Policy changes can also affect who can or cannot apply for naturalization. Because immigration has become such a political upheaval, both republicans and democrats have different ideas on how to deal with this issue and who can apply. This divide caused the initiation of DACA (Deferred action for children arrivals) by former President Barack Obama and it’s current termination by President Donald Trump. DACA stands as an example of how policy changes can affect immigrants and their ability to acquire legal papers in this country. This program was effected on June 15, 2012, as an executive order, it would allow those immigrants who had arrived in the U.S before the age of 16 and were as of than younger than 31, the ability to have temporary legal status and be relieved from the threat of deportation. At the time, a large portion of immigrants, about 1.7 million people, became eligible for this program. (CITE THIS) The program would require them to renew their petition every two years, which many immigrants were more than willing to do. In return, these Dreamers as they are called, would receive a social security number and a work permit. Many of them would be able to receive a higher education and other opportunities that were previously denied. They believed that through time, they might be allowed to apply for naturalization.

The pitfall of this program was how temporary it would end up being. While this was an executive action backed by several supporters in the Obama administration, many Congress members, who were mostly Republican for President Obama’s second term, raised their voices against it. They encouraged states to file federal lawsuits against the executive order, claiming that it was unconstitutional. (CITE THIS) More recently, in September of 2017, President Trump announced that he would be ending this program and would be taking the next six months to phase it out. This left as many as many as 800,000 Dreamers in danger of deportation. For five years, the program functioned to bring stability to the lives of these immigrants, many who are young adults. They had come out of the dark and trusted the only government they have ever known, only to have the proverbial rug pulled from under them. While many lament the program’s end, the true solution for these Dreamers and for other immigrants just like them is for a more permanent solution to be passed through legislation as part of a broader immigration policy. Programs like DACA, at best, are only a temporary fix and subject to change by other presidential administrations that do not believe in its value. The narrow scope of who can apply to this type of program is also something that could change in a immigration policy. Coupled with a more accessible and affordable naturalization process, it could change the lives of many immigrant families.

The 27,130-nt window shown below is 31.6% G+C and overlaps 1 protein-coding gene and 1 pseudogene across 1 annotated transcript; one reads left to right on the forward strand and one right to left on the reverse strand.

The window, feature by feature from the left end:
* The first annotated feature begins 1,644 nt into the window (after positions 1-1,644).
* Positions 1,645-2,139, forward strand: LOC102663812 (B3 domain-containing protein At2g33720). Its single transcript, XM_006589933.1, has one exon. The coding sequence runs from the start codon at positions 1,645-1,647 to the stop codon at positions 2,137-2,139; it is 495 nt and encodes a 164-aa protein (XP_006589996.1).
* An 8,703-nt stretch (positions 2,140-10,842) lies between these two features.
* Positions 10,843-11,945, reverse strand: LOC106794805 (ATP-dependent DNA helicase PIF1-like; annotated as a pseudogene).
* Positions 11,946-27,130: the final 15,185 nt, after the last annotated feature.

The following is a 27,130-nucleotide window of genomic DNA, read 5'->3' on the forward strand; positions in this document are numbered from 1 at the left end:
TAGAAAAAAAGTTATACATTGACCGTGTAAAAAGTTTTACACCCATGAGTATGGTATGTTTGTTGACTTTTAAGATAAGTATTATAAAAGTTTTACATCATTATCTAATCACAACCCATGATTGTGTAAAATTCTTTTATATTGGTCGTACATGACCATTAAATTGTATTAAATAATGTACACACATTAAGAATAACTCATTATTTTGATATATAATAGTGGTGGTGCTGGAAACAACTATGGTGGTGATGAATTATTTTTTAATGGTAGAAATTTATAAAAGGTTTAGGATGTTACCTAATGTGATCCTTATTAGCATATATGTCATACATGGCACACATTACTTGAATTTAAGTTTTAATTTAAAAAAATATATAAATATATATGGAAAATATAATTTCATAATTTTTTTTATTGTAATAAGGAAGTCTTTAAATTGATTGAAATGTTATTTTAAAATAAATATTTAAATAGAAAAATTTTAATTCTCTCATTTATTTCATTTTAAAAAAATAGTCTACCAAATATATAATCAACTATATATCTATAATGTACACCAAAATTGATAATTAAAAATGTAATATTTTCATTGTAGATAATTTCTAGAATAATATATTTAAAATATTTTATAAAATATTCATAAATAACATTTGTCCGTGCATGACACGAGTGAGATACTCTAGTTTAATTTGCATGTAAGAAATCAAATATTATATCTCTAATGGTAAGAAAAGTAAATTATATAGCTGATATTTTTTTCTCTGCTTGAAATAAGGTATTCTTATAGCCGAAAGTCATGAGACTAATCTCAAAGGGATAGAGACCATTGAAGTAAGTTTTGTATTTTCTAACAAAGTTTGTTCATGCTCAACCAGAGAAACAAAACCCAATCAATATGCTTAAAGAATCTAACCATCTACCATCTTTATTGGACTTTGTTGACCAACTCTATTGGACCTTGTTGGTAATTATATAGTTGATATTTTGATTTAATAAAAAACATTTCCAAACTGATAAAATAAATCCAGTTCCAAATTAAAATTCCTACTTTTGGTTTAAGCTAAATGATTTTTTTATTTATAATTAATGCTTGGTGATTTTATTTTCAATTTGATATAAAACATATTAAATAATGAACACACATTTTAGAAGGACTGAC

There are politicians and other prominent members of society that would argue that there is a disadvantage to letting so many immigrants be able to naturalize. They claim that that supporters of this type of reform are looking out for the needs of foreigners over the needs of Americans but the reality is that undocumented immigrants could be a great asset to the U.S Some incentive for changes to made can be seen in a recent study that showed the economical boosts that would be be available if all existing eligible immigrants became citizens, acquired jobs and could be subject to taxes. According to the Urban Institute in New York in a research study conducted in 2015, not only would the individual annual earnings increase for these immigrants, but it would also increase the employment rate and homeownership rates. Tax revenues alone would raise a whopping 2.3 billion dollars in 21 cities if naturalized and a specific study in New York City showed that government cost of public benefits, like SNAP or TANF, would decrease as well.

While this is the first study to demonstrate how naturalization can be related to government-funded programs, it is still a strong indicator of the economic benefit immigrants could provide. This great nation was built on hard working immigrants who sailed overseas, walked on foot and travailed many difficulties to live in a land of plenty and give their children the opportunity to lead better lives. The same dream still exists within the heart of every American but also the immigrants who sacrifice so much to come to a place they have only ever heard of, a place where they believe will provide more opportunities to their family members and where they could live in safety. Instead of trying to keep these people out, we should welcome them with open arms and provide a path that they can more easily become like us and benefit from the benefits we so often take for granted.